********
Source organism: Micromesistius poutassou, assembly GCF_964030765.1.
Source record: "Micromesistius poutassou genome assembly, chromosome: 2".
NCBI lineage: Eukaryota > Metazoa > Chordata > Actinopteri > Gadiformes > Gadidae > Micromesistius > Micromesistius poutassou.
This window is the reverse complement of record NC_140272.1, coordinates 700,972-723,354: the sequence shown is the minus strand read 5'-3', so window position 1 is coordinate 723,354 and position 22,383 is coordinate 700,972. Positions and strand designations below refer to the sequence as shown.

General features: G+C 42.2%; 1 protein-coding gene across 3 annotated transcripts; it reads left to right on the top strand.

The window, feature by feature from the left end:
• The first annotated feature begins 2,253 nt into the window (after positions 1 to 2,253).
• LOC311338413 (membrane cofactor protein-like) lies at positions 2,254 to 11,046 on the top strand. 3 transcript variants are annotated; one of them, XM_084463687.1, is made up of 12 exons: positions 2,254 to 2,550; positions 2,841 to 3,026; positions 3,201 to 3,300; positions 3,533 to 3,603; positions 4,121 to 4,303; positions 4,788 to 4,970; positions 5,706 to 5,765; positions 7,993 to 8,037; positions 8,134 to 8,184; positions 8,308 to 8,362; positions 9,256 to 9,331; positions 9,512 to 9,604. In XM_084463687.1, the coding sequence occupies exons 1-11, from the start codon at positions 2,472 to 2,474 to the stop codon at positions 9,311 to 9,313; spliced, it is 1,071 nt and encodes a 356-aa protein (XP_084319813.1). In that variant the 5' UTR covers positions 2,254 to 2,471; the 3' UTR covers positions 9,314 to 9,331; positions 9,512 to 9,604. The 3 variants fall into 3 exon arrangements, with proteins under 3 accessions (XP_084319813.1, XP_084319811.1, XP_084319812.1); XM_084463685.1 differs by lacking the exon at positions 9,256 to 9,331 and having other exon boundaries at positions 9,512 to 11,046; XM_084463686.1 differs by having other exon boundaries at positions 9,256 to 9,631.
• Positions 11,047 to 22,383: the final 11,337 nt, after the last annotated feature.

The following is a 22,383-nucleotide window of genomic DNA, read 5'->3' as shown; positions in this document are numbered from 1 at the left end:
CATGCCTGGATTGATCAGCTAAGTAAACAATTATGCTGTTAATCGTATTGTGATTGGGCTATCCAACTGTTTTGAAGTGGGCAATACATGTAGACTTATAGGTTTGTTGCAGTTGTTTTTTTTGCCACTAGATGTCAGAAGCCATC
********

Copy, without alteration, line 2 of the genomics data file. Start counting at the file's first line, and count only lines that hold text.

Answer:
Source record: "Micromesistius poutassou genome assembly, chromosome: 2".